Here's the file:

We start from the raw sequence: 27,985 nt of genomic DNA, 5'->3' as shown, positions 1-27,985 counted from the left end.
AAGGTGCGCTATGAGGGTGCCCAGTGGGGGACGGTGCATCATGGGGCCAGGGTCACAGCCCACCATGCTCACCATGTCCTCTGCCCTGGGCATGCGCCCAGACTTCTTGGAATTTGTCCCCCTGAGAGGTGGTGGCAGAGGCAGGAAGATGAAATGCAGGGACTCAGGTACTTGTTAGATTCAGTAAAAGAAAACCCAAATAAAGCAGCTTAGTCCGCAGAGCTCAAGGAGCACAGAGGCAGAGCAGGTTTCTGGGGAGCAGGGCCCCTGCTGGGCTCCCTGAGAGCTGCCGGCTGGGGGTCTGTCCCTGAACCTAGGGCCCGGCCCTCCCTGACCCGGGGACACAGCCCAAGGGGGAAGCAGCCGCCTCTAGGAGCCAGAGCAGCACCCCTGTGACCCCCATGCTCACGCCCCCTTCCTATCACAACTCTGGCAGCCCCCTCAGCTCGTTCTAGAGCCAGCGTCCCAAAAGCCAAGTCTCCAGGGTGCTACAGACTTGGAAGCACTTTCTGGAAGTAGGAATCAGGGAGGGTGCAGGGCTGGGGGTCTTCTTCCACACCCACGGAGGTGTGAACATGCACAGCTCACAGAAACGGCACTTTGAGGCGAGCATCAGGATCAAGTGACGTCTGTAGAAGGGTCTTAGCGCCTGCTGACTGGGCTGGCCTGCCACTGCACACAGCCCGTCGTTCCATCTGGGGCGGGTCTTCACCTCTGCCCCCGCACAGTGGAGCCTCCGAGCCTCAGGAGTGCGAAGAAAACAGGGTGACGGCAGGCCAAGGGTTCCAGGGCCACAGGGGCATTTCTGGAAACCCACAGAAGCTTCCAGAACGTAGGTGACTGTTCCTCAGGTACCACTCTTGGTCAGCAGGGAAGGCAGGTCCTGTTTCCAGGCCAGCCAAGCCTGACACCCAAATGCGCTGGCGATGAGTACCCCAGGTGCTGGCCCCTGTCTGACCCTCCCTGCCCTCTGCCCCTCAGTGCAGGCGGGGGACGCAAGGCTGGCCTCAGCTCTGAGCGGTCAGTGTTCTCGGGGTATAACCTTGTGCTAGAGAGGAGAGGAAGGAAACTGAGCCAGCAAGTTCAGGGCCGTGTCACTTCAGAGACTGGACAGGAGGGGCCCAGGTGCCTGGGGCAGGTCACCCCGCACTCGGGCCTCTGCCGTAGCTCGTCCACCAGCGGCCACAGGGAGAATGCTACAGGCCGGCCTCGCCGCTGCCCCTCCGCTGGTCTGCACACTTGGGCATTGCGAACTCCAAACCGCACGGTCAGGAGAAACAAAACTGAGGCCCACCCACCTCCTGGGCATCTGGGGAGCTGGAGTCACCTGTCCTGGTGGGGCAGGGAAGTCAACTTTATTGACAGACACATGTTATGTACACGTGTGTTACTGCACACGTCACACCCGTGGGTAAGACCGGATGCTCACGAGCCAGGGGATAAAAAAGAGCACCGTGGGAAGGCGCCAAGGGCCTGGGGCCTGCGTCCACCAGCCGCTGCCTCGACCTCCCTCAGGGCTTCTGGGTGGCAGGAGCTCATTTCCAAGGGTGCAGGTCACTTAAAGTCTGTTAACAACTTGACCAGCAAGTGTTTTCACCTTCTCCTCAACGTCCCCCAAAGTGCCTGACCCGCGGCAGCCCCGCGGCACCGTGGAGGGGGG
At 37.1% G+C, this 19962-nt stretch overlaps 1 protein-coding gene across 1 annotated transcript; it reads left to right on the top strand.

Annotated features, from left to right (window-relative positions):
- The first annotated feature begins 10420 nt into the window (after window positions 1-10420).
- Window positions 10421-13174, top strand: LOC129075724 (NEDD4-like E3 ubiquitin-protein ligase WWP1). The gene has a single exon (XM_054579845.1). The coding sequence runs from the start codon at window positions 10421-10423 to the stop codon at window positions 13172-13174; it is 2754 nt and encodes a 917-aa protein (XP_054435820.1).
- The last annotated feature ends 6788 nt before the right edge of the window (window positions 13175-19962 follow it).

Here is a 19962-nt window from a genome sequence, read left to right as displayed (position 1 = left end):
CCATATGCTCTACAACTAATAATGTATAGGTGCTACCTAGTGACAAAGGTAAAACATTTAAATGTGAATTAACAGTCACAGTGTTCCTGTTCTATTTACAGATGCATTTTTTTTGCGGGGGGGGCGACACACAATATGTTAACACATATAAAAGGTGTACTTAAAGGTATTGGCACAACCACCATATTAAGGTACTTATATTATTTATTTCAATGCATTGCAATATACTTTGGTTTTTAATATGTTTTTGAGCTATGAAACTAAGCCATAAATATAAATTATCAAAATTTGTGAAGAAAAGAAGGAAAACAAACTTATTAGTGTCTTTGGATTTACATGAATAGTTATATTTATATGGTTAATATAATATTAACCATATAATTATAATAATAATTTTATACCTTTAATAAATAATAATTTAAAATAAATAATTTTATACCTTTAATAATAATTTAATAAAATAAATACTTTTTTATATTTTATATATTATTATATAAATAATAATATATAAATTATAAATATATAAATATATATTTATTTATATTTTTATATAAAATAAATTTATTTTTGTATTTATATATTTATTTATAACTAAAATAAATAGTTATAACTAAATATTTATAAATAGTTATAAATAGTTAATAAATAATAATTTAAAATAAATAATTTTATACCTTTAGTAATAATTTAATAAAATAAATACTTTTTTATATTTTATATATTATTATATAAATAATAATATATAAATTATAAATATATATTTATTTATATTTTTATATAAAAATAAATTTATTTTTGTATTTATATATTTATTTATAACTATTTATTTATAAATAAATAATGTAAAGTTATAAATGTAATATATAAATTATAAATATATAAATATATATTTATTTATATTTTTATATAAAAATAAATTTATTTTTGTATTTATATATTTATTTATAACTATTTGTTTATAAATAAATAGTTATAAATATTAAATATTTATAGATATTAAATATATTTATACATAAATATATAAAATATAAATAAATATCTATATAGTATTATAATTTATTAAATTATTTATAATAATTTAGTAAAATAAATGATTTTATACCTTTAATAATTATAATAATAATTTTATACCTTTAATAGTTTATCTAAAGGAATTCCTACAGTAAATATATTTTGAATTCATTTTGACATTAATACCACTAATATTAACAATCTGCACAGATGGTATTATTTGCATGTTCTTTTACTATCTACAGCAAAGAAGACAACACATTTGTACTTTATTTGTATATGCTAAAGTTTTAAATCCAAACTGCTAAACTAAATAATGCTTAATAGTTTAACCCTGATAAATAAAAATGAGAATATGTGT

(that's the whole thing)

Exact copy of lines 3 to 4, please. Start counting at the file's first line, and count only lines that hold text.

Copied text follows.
At 37.1% G+C, this 19962-nt stretch overlaps 1 protein-coding gene across 1 annotated transcript; it reads left to right on the top strand.

Annotated features, from left to right (window-relative positions):